The other day I got a wonderful letter from Franklin McCallie, who is far more perceptive and knowledgeable than I am (about any and every thing). He knows I am unable to make any sense of where a lop-sided "partnership" with the state is touted as “helping us.” Here we have five poorly-performing public schools and the very idea of spending “at least $5 million” when we aren’t required to do so, not by any measure, is absolutely nuts in my mind.
But Franklin is a thinker. He comes from the greatest family of educators in Chattanooga’s history yet he learned to teach at Howard, where he was also the principal and where his continued love for the inner-city child reveals him as the most genuine of all the experts in the entire parade. His impassioned plea to the County Commission on behalf of these very children last month was brilliant – although the commission remained steadfast against any tax increase.
Last Thursday he was among a group that School Board member Tiffanie Robinson invited to sit with Commissioner Candice McQueen. As ever, his viewpoints in an email to me were superb. Allow me to share some excerpts before a reply:
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“One of my main points about the negative of ‘the state taking over complete control of our schools’ is that when you leave our people out – this includes our educators and our citizens – you do nothing for bringing the entire community along on the mission and the journey that must be made after the five ‘focus years’ are over,” Dr. McCallie wrote. “Thus, the ‘partnership’ with the school district sounds so much better.
“I, too, questioned the need for another administrator in charge of the five schools. But I thought about the fact that if one person is responsible for working with the five schools, he or she will certainly put more emphasis on everything that must be done to bring true education to the children of these five schools. I don't like spending the money on an extra administrator, but that money will probably come from the allotted iZone money, rather than taking away from our needs within all our other schools.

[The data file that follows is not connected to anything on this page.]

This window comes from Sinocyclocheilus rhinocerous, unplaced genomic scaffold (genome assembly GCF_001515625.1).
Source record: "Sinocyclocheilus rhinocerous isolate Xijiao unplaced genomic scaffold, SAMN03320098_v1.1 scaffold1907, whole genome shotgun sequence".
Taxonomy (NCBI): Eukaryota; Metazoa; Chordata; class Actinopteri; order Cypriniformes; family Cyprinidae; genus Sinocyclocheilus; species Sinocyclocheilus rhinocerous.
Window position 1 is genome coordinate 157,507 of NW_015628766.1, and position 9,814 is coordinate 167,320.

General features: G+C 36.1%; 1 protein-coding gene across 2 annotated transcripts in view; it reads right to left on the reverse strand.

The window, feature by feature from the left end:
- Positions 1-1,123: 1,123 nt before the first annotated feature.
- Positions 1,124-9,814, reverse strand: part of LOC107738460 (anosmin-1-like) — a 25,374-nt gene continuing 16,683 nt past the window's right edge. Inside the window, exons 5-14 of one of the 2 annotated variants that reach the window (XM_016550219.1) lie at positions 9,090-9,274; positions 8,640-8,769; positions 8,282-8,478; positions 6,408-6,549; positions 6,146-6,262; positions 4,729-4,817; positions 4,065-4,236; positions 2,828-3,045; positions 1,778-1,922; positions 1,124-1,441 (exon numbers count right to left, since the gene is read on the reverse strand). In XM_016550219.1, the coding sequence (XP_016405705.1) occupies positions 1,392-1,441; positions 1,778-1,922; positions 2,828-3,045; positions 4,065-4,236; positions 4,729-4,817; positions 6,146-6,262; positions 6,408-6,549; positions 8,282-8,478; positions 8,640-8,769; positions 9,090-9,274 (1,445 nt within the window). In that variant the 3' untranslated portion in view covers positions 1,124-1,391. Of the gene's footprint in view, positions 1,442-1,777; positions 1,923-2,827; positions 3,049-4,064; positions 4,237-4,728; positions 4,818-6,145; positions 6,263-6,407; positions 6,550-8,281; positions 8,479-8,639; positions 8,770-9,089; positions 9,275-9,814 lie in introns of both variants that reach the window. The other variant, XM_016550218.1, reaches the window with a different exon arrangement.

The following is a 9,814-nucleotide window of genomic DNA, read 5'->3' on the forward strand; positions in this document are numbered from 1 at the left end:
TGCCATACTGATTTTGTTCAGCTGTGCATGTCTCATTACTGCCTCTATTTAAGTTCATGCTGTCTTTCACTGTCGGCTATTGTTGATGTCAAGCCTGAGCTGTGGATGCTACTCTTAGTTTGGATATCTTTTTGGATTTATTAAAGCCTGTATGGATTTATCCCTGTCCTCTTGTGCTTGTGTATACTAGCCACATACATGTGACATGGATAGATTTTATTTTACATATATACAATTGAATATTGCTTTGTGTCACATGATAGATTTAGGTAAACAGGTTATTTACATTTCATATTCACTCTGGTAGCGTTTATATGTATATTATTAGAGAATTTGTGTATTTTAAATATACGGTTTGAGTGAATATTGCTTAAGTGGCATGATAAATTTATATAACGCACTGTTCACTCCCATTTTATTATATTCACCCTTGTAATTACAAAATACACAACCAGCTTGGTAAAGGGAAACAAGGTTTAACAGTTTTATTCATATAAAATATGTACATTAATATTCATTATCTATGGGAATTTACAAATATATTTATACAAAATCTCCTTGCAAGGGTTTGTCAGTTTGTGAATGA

“The other thing about which I questioned Commissioner McQueen was the separate ‘Board of Education.’ Why could not our own Board of Education be the one for these eyes on our five schools?” Franklin wrote.
“The answer she gave that seemed most authentic is that it sometimes takes so long for a request to get through our Board of Education that we might miss out on new ideas and new requests which need greater alacrity. If this separately allocated and focused board moves quickly on the requests made by the new administrator and the five principals and their staffs, then that's the best answer for the need for this separate board.
“I am not telling you that I definitely know the best for these five schools at this point. But I do know that I am greatly disappointed that the school district did not spend all the money allotted for the iZone schools the last time we did this, and I can understand that Commissioner McQueen felt something new had to be done. What she is proposing with a year's long planning lead-in before this program starts and for a true partnership with the Hamilton County schools might just be what is best now. “
“What we all know is that we cannot continue to let these children fail. They deserve better.”